I assume it’s not just the issue that the land – even if part of the AOC – was never planted, it’s possibly the issue that the land was used, not just, as parking but also as a bit of a(n agricultural) tip…

Errazuriz Wine Photographer of the Year 2023

By billn on May 17, 2023 #annual laurels

Nothing here from our usual friend, Jon Wyand, but congratulations to Thierry Gaudillère for his ‘girl in a vat’ and Oscar Oliveras for his ‘pruning in Pommard’

Link to /finalists-gallery-2023/

a small venting of my corked wine annoyance…

By billn on May 08, 2023 #warning - opinion!

weekend wines...

Of course, weekend wines – but this selection left me needing to vent:

Yes, it’s only an aligoté but yes, it was horribly corked – you could smell it at a distance as it was being poured down the sink!

But this is also a brilliant cuvée – made by somebody that we have lost – so this is not the way I want to remember him.

And from the 2016 vintage, Gambal sealed their bottles with DIAM. So how corked?

Boisset bought the Gambal operation before the bottling of the 2018s – and for some reason they have never ‘liked’ DIAM. This is the reason that they have failed this particular consumer. The could use Ndtec cork – not perfect but at least 10x better than normal cork – though expensive. Or they could have used one of many, many ‘technical seals’ – it doesn’t have to be DIAM – but in the end, they chose something that meant their product had to be thrown away…

Monday’s pics…

By billn on May 03, 2023 #travels in burgundy 2023#vintage 2023

Most have the vines in the Côte de Nuits now have some leaves and all of those in the Côte de Beaune do.

Looking at the weather forecast, it’s warmer in the coming nights – it looks like we can forget about frost (thumbs up!)

March 2023 Report – now online

By billn on April 30, 2023 #reports

Côte du Py - March 2023The March 2023 Report is now online – 33 domaines including 5 new ones to me.

The domaines are spread over Chablis and Beaujolais plus March marked the return to the Côte d’Or with a trio of domaines that shouldn’t be missed. The coming months will be a mélange of regions, domaines, appellations and climate – but with a little more focus on the Côte d’Or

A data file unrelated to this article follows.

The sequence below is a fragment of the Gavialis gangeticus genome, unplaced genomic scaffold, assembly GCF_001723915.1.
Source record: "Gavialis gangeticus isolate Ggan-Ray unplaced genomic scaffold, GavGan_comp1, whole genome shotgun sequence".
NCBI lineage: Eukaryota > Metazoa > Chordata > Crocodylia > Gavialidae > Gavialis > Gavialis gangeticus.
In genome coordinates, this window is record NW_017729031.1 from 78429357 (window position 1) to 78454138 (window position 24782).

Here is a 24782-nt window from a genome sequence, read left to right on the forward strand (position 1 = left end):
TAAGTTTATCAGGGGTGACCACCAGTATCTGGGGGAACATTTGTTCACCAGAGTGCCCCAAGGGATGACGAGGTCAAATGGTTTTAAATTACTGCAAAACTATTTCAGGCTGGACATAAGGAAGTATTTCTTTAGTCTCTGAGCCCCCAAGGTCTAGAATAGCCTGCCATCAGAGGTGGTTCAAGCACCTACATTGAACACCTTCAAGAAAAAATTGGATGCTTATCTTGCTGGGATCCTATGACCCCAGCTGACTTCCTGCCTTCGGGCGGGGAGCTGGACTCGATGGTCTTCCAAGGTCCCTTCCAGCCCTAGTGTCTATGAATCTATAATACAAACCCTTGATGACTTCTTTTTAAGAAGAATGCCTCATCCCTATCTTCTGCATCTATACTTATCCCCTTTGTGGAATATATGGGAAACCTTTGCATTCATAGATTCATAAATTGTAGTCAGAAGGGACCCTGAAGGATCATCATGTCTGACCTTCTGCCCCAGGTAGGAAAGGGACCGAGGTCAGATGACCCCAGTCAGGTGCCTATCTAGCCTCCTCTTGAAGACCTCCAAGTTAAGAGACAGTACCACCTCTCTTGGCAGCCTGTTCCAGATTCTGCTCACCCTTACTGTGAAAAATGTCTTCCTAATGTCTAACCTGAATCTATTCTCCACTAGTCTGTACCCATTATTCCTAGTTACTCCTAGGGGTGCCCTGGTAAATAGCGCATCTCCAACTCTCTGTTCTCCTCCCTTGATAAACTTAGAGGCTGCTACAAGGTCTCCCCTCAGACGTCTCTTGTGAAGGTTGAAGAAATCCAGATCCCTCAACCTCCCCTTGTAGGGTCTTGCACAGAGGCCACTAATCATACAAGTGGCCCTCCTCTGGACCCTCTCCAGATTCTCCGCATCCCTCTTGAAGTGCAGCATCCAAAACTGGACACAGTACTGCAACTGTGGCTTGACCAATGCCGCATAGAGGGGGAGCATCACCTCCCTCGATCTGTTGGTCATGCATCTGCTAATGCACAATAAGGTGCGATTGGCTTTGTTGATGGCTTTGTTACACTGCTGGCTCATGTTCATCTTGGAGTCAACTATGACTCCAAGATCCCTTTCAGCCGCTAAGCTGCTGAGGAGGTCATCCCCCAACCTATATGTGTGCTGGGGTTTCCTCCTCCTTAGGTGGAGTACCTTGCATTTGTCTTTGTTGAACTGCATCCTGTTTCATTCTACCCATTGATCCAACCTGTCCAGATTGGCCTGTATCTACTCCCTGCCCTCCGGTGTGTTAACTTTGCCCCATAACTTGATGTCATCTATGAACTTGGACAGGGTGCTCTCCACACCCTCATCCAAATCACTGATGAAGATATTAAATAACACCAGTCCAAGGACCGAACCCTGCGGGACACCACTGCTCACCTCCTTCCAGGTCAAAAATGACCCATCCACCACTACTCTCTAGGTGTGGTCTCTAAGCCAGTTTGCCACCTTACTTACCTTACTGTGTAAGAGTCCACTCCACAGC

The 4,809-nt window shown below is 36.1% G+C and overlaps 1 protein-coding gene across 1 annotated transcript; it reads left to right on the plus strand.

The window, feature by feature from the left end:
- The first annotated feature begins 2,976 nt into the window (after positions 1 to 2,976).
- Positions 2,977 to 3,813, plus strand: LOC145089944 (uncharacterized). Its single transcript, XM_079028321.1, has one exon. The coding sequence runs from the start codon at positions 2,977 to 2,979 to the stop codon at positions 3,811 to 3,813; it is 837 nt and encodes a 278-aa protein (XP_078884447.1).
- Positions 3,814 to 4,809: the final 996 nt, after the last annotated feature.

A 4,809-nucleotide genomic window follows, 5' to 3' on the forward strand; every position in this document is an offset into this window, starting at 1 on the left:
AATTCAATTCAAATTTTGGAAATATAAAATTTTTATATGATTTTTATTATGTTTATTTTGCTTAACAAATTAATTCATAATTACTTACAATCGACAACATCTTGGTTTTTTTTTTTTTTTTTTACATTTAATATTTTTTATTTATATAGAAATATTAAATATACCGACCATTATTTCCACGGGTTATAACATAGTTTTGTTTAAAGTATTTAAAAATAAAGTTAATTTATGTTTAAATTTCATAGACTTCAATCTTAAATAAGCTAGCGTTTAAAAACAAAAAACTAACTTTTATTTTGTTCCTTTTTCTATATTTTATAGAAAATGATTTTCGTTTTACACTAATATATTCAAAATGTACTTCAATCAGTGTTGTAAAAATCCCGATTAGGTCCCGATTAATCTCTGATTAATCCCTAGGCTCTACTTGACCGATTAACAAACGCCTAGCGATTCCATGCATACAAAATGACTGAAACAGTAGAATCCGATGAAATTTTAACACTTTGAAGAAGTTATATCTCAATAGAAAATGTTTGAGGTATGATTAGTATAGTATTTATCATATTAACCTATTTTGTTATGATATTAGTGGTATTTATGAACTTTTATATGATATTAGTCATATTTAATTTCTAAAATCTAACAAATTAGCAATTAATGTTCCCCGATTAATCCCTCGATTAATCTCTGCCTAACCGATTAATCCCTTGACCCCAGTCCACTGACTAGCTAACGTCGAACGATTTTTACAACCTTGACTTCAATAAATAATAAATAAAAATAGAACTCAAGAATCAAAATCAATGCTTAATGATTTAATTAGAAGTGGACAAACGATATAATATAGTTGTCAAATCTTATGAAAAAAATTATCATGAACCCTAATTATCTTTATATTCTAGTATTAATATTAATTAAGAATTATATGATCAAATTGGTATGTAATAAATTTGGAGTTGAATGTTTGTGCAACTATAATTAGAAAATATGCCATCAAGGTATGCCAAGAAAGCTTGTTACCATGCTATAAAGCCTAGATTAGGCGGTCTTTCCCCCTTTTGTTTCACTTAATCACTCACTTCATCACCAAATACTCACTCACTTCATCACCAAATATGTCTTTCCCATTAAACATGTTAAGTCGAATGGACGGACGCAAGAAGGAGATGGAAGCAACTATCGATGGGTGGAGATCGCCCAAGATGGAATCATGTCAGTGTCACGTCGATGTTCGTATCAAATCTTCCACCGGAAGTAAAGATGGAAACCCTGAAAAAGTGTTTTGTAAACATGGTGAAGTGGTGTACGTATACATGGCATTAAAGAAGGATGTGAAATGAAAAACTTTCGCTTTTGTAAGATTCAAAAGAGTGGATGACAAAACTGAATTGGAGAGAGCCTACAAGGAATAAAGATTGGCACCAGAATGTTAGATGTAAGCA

These reports are still covering the wines of 2021 but a couple of Beaujolais domaines were sold out – so we looked at their 2022s – that’s already 308 published domaine visits since the end of the 2023 harvest – and nobody covers Chablis and Beaujolais in such depth as you will find here…

Enjoy here

The Côte de Nuits in the sunshine

By billn on April 28, 2023 #travels in burgundy 2023

Also some pics from last week – before a little rain came this week!

New owners of the Château d’Etroyes in Mercurey

By billn on April 26, 2023 #the market

News came out, yesterday, of the acquisition of the Château d’Etroyes by the Bollinger group of Champagne. As you will see, the actual Press Release (here) positions this more as an acquisition by Domaine Chanson of Beaune – who are, of course, Bollinger’s arm in the Côte d’Or.

Despite a production covering more than 50 hectares in the area of Mercurey & Rully, plus producing over 20 different cuvées – it’s a name that I confess to not having stumbled across – except for here – and I have one more!

I expect that this will change over the coming years, as this acquisition more than doubles the surface of vines of Domaine Chanson. I also expect that there are multiple synergies to be unravelled in the coming years.

A patchwork of history of the Château d’Etroyes
Whilst the château and some vineyard ownership dates from around 1720, the existing winery of d’Etroyes was founded in 1930 by François Protheau. Following the death of François in 1955, his son, Maurice, took over and expanded the family holdings – in the 1960s the domaine ran to ‘only’ 35 hectares – it was double that at its peak – though only 50 of those hectares were in the Côte Chalonnaise. After 50 years at the domaine, Maurice passed away in 2005, leaving the winery to his children Michelle, Martine & Philippe. The domaine and château had new owners in 2016 – the Helfrich family – who resold in 2018 before the chateau found its latest owners. There are some additional aspects to this transaction in that François Protheau had also a négociant operation with about 10 hectares of vines which produced Mercurey, Montagny and Rully – I’m unsure if this part of the business/vines is also part of the Chanson-Bollinger transaction, or whether they remain in the portfolio of the Côte d’Or’s François Martenot – i.e. the old Maison Béjot.